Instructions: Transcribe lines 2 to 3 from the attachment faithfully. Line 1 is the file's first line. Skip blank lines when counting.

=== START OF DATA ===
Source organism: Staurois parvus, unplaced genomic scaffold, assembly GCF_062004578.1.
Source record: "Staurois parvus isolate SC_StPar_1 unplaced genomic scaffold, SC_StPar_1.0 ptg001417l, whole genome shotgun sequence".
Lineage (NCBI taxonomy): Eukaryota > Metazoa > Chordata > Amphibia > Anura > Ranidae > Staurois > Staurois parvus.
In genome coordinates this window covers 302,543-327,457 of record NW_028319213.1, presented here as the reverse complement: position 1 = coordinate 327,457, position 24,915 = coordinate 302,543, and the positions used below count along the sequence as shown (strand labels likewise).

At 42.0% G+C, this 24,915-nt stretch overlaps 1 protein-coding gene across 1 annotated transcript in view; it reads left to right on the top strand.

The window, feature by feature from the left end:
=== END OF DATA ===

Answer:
Source record: "Staurois parvus isolate SC_StPar_1 unplaced genomic scaffold, SC_StPar_1.0 ptg001417l, whole genome shotgun sequence".
Lineage (NCBI taxonomy): Eukaryota > Metazoa > Chordata > Amphibia > Anura > Ranidae > Staurois > Staurois parvus.